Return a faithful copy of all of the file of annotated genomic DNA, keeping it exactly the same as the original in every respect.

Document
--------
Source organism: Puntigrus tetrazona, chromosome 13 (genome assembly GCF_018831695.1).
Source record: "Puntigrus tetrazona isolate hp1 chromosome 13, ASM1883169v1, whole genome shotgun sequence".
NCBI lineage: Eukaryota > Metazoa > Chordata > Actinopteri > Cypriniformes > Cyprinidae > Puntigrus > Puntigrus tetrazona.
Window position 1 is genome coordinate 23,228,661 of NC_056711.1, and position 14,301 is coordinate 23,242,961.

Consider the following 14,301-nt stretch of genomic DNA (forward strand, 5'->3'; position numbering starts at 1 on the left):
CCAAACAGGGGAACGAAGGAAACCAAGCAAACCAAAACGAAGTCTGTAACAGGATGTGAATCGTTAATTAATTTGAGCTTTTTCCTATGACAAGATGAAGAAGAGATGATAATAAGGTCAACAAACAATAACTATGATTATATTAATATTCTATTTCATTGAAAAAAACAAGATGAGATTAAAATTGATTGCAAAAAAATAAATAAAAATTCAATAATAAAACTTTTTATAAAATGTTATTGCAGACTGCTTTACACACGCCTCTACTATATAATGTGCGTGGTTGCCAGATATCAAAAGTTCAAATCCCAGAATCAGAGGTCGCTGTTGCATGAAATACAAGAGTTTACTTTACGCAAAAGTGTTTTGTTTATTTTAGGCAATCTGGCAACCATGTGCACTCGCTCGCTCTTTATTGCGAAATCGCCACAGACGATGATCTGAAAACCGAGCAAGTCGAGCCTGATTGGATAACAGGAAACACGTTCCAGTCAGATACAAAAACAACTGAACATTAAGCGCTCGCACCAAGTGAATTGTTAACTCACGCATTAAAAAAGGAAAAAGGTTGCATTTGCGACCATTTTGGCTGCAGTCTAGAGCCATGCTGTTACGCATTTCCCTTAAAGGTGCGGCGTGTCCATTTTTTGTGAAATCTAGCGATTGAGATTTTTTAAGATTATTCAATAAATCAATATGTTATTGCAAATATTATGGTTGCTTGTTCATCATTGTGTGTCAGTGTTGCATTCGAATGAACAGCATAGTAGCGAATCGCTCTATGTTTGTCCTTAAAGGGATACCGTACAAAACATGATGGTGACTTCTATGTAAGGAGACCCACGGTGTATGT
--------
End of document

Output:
Source organism: Puntigrus tetrazona, chromosome 13 (genome assembly GCF_018831695.1).
Source record: "Puntigrus tetrazona isolate hp1 chromosome 13, ASM1883169v1, whole genome shotgun sequence".
NCBI lineage: Eukaryota > Metazoa > Chordata > Actinopteri > Cypriniformes > Cyprinidae > Puntigrus > Puntigrus tetrazona.
Window position 1 is genome coordinate 23,228,661 of NC_056711.1, and position 14,301 is coordinate 23,242,961.

Consider the following 14,301-nt stretch of genomic DNA (forward strand, 5'->3'; position numbering starts at 1 on the left):
CCAAACAGGGGAACGAAGGAAACCAAGCAAACCAAAACGAAGTCTGTAACAGGATGTGAATCGTTAATTAATTTGAGCTTTTTCCTATGACAAGATGAAGAAGAGATGATAATAAGGTCAACAAACAATAACTATGATTATATTAATATTCTATTTCATTGAAAAAAACAAGATGAGATTAAAATTGATTGCAAAAAAATAAATAAAAATTCAATAATAAAACTTTTTATAAAATGTTATTGCAGACTGCTTTACACACGCCTCTACTATATAATGTGCGTGGTTGCCAGATATCAAAAGTTCAAATCCCAGAATCAGAGGTCGCTGTTGCATGAAATACAAGAGTTTACTTTACGCAAAAGTGTTTTGTTTATTTTAGGCAATCTGGCAACCATGTGCACTCGCTCGCTCTTTATTGCGAAATCGCCACAGACGATGATCTGAAAACCGAGCAAGTCGAGCCTGATTGGATAACAGGAAACACGTTCCAGTCAGATACAAAAACAACTGAACATTAAGCGCTCGCACCAAGTGAATTGTTAACTCACGCATTAAAAAAGGAAAAAGGTTGCATTTGCGACCATTTTGGCTGCAGTCTAGAGCCATGCTGTTACGCATTTCCCTTAAAGGTGCGGCGTGTCCATTTTTTGTGAAATCTAGCGATTGAGATTTTTTAAGATTATTCAATAAATCAATATGTTATTGCAAATATTATGGTTGCTTGTTCATCATTGTGTGTCAGTGTTGCATTCGAATGAACAGCATAGTAGCGAATCGCTCTATGTTTGTCCTTAAAGGGATACCGTACAAAACATGATGGTGACTTCTATGTAAGGAGACCCACGGTGTATGT